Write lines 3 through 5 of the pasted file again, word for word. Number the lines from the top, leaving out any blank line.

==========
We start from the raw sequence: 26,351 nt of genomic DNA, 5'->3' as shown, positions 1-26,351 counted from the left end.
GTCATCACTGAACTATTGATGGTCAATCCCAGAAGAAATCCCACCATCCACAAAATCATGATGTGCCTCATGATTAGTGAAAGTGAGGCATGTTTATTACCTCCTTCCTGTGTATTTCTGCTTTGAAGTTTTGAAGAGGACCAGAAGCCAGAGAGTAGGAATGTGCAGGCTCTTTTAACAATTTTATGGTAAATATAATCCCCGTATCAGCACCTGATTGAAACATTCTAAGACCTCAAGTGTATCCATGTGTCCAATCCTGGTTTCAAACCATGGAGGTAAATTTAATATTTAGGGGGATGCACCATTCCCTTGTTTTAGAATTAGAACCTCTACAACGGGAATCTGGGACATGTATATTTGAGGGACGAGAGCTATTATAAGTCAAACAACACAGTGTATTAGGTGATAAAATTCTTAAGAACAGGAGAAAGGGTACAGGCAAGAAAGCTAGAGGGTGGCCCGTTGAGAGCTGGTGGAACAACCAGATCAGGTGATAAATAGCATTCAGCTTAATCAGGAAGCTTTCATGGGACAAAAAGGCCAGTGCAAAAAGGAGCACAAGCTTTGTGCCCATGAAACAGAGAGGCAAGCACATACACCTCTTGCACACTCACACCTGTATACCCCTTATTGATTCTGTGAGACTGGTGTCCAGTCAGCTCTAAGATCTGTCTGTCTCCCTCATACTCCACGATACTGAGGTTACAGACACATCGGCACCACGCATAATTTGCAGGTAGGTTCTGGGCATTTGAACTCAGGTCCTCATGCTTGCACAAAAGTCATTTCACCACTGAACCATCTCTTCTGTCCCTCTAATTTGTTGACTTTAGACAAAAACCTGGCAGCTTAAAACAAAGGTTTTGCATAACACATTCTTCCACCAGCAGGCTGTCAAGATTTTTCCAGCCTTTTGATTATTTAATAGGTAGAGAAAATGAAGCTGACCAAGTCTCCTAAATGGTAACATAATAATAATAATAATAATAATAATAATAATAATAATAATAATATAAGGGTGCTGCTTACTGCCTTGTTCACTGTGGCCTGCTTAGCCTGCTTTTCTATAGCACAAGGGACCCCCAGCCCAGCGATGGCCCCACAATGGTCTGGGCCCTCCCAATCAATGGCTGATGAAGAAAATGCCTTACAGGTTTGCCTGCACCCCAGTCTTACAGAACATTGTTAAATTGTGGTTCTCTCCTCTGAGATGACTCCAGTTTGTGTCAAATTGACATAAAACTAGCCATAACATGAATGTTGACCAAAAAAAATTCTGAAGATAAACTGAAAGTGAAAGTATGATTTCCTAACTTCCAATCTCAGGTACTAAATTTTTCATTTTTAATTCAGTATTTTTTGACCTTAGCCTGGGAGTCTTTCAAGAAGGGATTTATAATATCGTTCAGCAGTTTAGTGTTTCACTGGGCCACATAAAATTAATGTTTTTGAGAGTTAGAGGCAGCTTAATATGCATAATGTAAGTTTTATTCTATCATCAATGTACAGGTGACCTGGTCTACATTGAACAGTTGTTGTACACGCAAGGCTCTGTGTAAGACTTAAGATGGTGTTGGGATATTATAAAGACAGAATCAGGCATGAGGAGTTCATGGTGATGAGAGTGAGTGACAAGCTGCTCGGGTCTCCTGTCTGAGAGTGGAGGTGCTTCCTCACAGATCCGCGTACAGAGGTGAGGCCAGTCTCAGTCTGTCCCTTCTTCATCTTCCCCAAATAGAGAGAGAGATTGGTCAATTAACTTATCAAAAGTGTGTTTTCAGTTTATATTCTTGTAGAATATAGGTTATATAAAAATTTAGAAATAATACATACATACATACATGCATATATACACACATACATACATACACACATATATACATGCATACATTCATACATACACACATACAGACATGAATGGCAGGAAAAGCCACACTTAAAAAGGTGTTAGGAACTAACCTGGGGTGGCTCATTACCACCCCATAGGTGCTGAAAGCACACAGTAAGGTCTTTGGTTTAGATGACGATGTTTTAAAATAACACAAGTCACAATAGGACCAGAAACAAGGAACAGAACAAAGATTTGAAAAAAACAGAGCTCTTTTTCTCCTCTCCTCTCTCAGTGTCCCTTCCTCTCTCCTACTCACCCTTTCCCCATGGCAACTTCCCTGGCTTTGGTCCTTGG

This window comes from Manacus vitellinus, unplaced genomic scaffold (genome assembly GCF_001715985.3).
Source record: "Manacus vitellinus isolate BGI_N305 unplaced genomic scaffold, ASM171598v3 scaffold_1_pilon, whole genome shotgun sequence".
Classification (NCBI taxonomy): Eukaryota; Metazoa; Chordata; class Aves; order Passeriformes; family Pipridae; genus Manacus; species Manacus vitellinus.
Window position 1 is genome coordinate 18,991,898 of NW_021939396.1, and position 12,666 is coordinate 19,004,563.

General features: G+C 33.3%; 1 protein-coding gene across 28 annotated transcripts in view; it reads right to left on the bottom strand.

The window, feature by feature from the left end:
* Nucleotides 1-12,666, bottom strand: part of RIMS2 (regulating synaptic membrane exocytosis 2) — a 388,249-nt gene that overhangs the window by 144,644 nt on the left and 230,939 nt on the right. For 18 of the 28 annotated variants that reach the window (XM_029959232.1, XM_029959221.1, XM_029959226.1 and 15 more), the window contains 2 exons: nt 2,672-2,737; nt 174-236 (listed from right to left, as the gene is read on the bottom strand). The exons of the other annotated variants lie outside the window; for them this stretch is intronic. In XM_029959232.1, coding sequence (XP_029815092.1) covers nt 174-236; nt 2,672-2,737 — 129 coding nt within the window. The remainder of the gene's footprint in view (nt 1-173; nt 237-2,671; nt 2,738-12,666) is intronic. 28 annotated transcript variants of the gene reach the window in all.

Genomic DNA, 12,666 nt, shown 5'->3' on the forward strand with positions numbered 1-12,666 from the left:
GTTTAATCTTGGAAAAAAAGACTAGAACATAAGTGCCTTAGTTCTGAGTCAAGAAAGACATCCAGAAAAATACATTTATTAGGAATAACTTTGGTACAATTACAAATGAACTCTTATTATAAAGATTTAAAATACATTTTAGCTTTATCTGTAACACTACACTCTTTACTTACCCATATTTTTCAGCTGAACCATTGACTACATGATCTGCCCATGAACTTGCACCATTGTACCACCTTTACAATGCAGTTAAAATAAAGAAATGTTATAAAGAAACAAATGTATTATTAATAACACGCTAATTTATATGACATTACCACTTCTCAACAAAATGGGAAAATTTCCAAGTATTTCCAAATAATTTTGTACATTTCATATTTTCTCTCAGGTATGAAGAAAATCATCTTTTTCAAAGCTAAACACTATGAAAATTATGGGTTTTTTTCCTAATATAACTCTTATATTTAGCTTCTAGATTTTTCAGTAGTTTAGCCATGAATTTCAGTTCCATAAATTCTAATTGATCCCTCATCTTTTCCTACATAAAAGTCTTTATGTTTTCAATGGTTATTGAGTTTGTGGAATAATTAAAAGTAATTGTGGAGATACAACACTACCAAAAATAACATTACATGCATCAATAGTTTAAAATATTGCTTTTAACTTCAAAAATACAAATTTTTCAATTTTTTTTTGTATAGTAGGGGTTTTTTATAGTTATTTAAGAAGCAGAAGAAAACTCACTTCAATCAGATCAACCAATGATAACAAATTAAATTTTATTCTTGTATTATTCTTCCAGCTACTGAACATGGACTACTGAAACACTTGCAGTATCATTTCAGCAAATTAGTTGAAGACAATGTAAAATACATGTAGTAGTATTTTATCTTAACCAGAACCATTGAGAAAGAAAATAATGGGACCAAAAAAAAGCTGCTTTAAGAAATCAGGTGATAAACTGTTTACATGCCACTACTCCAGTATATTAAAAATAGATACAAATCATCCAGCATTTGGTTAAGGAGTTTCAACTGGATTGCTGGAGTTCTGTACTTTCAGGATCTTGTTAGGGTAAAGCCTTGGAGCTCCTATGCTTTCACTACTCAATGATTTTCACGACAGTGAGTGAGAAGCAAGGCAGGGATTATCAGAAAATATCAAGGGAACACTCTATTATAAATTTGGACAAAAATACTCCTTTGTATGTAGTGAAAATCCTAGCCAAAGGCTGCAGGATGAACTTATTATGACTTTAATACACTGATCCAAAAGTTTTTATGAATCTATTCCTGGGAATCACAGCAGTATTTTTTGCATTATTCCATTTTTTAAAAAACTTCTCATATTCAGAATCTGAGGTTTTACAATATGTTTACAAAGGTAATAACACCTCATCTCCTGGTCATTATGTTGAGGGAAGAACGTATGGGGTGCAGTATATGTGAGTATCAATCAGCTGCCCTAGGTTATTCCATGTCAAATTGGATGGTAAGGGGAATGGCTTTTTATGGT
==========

This window comes from Manacus vitellinus, unplaced genomic scaffold (genome assembly GCF_001715985.3).
Source record: "Manacus vitellinus isolate BGI_N305 unplaced genomic scaffold, ASM171598v3 scaffold_1_pilon, whole genome shotgun sequence".
Classification (NCBI taxonomy): Eukaryota; Metazoa; Chordata; class Aves; order Passeriformes; family Pipridae; genus Manacus; species Manacus vitellinus.